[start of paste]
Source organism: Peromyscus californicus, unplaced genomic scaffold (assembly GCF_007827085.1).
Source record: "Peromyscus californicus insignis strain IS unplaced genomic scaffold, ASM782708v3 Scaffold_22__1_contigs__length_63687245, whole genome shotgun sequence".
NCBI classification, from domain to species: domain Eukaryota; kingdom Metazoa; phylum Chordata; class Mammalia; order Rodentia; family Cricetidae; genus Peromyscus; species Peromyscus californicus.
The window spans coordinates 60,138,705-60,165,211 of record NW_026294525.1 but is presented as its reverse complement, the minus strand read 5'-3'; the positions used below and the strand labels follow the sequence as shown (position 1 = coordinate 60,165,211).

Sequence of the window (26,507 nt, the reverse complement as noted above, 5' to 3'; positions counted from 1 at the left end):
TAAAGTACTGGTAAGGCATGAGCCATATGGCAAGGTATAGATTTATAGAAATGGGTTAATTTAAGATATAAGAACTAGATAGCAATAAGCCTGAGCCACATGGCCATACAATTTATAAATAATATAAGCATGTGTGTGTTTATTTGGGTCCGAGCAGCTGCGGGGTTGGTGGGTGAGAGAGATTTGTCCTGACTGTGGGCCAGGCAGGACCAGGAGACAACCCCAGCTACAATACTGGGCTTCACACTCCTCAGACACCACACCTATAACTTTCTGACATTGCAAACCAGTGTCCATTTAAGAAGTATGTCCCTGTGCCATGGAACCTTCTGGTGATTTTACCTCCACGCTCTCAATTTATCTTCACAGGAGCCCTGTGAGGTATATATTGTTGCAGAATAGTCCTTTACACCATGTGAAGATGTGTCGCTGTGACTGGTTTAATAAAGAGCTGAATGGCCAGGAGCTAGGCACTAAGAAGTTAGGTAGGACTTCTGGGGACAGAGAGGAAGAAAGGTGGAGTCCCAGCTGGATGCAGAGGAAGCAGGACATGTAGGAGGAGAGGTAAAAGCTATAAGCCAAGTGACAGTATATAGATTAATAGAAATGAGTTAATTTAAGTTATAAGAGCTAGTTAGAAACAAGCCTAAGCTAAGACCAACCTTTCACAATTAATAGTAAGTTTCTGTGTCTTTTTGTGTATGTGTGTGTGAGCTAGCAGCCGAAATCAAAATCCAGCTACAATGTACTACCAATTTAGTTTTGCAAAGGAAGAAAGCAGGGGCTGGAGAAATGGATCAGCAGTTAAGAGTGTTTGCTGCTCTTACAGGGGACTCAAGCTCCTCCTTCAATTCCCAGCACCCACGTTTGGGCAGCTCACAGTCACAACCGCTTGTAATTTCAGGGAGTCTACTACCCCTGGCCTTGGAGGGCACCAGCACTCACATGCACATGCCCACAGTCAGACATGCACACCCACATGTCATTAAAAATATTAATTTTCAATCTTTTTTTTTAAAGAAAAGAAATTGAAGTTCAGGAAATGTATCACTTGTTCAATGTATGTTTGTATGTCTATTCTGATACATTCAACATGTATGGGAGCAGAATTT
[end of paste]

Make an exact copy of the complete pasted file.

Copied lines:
Source organism: Peromyscus californicus, unplaced genomic scaffold (assembly GCF_007827085.1).
Source record: "Peromyscus californicus insignis strain IS unplaced genomic scaffold, ASM782708v3 Scaffold_22__1_contigs__length_63687245, whole genome shotgun sequence".
NCBI classification, from domain to species: domain Eukaryota; kingdom Metazoa; phylum Chordata; class Mammalia; order Rodentia; family Cricetidae; genus Peromyscus; species Peromyscus californicus.
The window spans coordinates 60,138,705-60,165,211 of record NW_026294525.1 but is presented as its reverse complement, the minus strand read 5'-3'; the positions used below and the strand labels follow the sequence as shown (position 1 = coordinate 60,165,211).

Sequence of the window (26,507 nt, the reverse complement as noted above, 5' to 3'; positions counted from 1 at the left end):
TAAAGTACTGGTAAGGCATGAGCCATATGGCAAGGTATAGATTTATAGAAATGGGTTAATTTAAGATATAAGAACTAGATAGCAATAAGCCTGAGCCACATGGCCATACAATTTATAAATAATATAAGCATGTGTGTGTTTATTTGGGTCCGAGCAGCTGCGGGGTTGGTGGGTGAGAGAGATTTGTCCTGACTGTGGGCCAGGCAGGACCAGGAGACAACCCCAGCTACAATACTGGGCTTCACACTCCTCAGACACCACACCTATAACTTTCTGACATTGCAAACCAGTGTCCATTTAAGAAGTATGTCCCTGTGCCATGGAACCTTCTGGTGATTTTACCTCCACGCTCTCAATTTATCTTCACAGGAGCCCTGTGAGGTATATATTGTTGCAGAATAGTCCTTTACACCATGTGAAGATGTGTCGCTGTGACTGGTTTAATAAAGAGCTGAATGGCCAGGAGCTAGGCACTAAGAAGTTAGGTAGGACTTCTGGGGACAGAGAGGAAGAAAGGTGGAGTCCCAGCTGGATGCAGAGGAAGCAGGACATGTAGGAGGAGAGGTAAAAGCTATAAGCCAAGTGACAGTATATAGATTAATAGAAATGAGTTAATTTAAGTTATAAGAGCTAGTTAGAAACAAGCCTAAGCTAAGACCAACCTTTCACAATTAATAGTAAGTTTCTGTGTCTTTTTGTGTATGTGTGTGTGAGCTAGCAGCCGAAATCAAAATCCAGCTACAATGTACTACCAATTTAGTTTTGCAAAGGAAGAAAGCAGGGGCTGGAGAAATGGATCAGCAGTTAAGAGTGTTTGCTGCTCTTACAGGGGACTCAAGCTCCTCCTTCAATTCCCAGCACCCACGTTTGGGCAGCTCACAGTCACAACCGCTTGTAATTTCAGGGAGTCTACTACCCCTGGCCTTGGAGGGCACCAGCACTCACATGCACATGCCCACAGTCAGACATGCACACCCACATGTCATTAAAAATATTAATTTTCAATCTTTTTTTTTAAAGAAAAGAAATTGAAGTTCAGGAAATGTATCACTTGTTCAATGTATGTTTGTATGTCTATTCTGATACATTCAACATGTATGGGAGCAGAATTT